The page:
The Quarter-Life Crisis: Kent State Professor Discusses ‘Emerging Adulthood’
Writer Ethan Bauer explores a phenomenon called the “quarter-life crisis” in a piece that appears in the January/February 2023 issue of Deseret Magazine. He explains that psychologists and 25-year-olds have been thinking (and half-joking) about the quarter-life crisis, to different degrees and under different names, since the mid-20th century.
The quarter-life crisis is not rigidly defined as realizing that you haven’t found the right partner yet or that you’re not advancing in your career as quickly or easily as you had hoped. Instead, the author explains, the quarter-life crisis is broader than that: It’s the moment a person truly reaches adulthood in a “no matter what I do or where I go, or how much money I make or how many friends I have, nothing will be ever be perfect, adulthood will never be as simple as I thought it would be” way.
The author taps into the expertise of Kent State University Professor Angela Neal-Barnett, Ph.D., from the Department of Psychological Sciences in the College of Arts and Sciences. Neal-Barnett discusses the stage of development called “emerging adulthood.” It's during this stage that “you’re not quite there yet, but you should be working your way to adulthood,” she tells the author. And for those who are working their way through adulthood, she says they should ask themselves, “Who am I, and what does it mean to be an adult?”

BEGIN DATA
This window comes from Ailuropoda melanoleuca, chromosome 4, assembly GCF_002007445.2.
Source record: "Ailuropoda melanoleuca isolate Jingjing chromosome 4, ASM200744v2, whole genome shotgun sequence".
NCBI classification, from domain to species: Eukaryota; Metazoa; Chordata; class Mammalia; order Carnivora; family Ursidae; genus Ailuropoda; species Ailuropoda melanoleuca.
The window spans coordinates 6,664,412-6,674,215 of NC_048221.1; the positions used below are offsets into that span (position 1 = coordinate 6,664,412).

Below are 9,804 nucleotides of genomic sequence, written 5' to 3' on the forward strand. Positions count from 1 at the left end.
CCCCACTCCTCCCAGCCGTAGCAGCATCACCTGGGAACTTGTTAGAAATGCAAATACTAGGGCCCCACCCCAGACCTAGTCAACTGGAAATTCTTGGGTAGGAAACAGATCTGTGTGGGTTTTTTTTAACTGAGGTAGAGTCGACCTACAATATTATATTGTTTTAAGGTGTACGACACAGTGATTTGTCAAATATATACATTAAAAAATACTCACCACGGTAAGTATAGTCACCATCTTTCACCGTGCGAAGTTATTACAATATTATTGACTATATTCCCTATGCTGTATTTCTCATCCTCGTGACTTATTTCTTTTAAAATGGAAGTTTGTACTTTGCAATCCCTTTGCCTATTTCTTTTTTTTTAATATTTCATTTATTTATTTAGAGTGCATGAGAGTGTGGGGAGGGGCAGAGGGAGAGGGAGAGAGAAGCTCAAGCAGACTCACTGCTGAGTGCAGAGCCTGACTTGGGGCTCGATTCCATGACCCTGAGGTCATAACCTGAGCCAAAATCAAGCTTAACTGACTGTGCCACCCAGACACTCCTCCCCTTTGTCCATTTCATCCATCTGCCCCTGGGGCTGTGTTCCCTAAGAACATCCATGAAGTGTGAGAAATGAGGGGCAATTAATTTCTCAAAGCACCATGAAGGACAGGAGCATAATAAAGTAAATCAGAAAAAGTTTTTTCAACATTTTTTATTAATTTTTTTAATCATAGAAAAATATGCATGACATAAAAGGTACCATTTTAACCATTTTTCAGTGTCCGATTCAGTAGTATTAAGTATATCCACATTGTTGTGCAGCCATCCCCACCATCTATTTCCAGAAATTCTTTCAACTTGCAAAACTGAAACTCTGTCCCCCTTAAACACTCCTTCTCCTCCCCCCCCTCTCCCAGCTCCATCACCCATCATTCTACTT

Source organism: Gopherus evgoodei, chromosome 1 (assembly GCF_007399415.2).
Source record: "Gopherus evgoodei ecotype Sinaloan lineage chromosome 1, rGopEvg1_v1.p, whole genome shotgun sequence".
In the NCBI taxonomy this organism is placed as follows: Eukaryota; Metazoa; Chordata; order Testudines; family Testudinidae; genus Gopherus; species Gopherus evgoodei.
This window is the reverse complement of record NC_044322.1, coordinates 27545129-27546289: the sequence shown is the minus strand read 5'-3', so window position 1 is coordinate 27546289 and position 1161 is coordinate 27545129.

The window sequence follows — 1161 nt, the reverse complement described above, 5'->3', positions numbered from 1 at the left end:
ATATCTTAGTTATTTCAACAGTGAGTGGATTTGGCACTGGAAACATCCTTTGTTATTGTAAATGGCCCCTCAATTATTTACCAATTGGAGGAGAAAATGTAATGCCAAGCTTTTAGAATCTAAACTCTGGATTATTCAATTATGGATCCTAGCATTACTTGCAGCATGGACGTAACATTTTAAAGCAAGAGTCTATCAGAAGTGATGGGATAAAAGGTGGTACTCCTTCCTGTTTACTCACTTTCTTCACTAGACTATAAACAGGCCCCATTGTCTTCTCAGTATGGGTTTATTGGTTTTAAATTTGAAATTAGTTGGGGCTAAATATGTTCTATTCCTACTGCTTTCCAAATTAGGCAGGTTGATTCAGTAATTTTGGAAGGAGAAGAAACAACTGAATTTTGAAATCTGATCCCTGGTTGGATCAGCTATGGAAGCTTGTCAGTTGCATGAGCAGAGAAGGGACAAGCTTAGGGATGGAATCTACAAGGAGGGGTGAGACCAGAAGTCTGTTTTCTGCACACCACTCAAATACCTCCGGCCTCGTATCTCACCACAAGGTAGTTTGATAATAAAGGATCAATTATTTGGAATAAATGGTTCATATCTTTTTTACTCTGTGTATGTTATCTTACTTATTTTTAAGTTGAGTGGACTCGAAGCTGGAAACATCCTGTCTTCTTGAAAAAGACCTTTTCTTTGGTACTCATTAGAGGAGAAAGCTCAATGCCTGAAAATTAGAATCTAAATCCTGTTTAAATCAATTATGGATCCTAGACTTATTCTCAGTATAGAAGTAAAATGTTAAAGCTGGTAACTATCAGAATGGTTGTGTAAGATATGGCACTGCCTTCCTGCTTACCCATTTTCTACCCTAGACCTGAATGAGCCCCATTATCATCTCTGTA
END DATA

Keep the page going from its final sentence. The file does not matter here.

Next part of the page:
So what does it mean to be an adult? Is it achievement? Maturity? Independence? Neal-Barnett affirms that everyone must confront the question.
The author concludes by saying, “So I find myself again at the question which roots my personal quarter-life crisis: What does success mean to me, and should it perhaps mean something different? Luckily, some psychological experts have reminded me that a quarter-life crisis isn’t necessarily about answering that question and others like it; it’s about acknowledging their presence. About realizing that you may not know who you are and what you’re about just yet — you may never know! — but it’s best to discover who and what you are not. About asking yourself honestly, as you enter the adult world and confront all its paradoxes and complexities, how you want to exist.
“Maybe it will be simpler in the years to come. Maybe not. All I know is that knowing isn’t as simple as my younger self thought it was.”